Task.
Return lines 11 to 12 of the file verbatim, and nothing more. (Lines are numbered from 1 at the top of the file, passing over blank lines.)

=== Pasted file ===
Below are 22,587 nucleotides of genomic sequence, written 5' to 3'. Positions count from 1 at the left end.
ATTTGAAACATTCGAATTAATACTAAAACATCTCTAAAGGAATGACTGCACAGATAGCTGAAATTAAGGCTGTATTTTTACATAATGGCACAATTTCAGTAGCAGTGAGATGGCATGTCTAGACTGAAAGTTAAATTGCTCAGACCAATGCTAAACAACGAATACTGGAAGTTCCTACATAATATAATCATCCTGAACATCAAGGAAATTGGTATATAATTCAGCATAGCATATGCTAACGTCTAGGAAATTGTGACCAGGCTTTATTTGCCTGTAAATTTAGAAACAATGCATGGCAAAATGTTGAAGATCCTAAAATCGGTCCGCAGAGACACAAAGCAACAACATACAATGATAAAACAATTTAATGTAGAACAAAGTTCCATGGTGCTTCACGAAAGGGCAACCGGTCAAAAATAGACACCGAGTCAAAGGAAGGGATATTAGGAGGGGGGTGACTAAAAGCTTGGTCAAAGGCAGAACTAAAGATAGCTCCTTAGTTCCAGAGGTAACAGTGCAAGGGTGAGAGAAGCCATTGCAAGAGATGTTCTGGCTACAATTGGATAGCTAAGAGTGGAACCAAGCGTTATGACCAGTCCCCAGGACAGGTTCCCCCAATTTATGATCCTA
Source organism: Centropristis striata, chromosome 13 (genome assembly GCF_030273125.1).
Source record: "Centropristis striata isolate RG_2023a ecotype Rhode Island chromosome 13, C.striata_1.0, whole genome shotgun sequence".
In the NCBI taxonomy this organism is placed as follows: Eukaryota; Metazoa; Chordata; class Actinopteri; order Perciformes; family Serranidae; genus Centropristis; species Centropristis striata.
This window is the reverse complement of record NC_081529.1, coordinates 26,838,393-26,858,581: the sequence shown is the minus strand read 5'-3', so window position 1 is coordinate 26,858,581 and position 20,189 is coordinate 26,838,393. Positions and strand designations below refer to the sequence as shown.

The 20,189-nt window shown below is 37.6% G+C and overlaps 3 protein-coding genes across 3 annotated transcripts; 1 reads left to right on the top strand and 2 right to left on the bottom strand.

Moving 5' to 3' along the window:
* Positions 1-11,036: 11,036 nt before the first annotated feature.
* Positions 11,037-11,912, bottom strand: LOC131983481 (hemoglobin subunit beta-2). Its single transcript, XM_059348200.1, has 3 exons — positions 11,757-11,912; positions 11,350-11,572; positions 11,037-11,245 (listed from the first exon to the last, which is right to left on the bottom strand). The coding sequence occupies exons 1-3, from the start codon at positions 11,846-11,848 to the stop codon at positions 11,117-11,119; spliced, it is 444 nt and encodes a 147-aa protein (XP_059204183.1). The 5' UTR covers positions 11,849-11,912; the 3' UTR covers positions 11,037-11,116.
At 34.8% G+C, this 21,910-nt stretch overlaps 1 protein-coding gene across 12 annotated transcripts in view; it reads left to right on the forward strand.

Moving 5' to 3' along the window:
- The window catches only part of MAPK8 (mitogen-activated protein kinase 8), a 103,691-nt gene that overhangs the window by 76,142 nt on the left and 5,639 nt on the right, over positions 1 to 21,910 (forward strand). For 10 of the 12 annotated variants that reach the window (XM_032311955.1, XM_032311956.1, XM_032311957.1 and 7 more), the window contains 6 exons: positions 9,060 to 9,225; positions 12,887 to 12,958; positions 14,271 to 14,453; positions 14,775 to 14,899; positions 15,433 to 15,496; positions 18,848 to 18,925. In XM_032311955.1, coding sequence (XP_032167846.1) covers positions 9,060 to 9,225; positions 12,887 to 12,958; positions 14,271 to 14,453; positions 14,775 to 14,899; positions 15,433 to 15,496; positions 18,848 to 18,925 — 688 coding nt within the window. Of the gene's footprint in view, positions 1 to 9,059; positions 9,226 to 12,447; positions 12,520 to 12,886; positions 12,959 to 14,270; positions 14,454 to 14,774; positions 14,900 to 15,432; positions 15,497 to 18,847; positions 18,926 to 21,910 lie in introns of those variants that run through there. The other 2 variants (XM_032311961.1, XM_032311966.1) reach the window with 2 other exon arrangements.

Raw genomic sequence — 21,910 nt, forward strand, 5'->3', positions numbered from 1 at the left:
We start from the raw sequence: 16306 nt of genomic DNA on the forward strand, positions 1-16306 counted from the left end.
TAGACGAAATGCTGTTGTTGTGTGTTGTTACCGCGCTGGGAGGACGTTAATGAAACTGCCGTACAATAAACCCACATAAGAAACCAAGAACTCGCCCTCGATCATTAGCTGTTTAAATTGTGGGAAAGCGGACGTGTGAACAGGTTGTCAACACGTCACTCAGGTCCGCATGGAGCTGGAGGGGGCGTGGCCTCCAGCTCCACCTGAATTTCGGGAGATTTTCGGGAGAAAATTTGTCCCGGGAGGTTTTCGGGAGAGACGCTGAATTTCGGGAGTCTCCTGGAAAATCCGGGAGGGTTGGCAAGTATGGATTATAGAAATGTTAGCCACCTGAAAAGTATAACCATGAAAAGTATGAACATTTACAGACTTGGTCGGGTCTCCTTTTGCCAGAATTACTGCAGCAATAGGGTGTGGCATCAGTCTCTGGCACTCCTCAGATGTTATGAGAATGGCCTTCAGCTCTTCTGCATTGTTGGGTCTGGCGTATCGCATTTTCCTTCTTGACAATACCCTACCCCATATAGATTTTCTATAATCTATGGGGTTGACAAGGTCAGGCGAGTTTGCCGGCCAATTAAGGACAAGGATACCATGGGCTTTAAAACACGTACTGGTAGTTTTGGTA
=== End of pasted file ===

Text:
At 34.8% G+C, this 21,910-nt stretch overlaps 1 protein-coding gene across 12 annotated transcripts in view; it reads left to right on the forward strand.

Moving 5' to 3' along the window: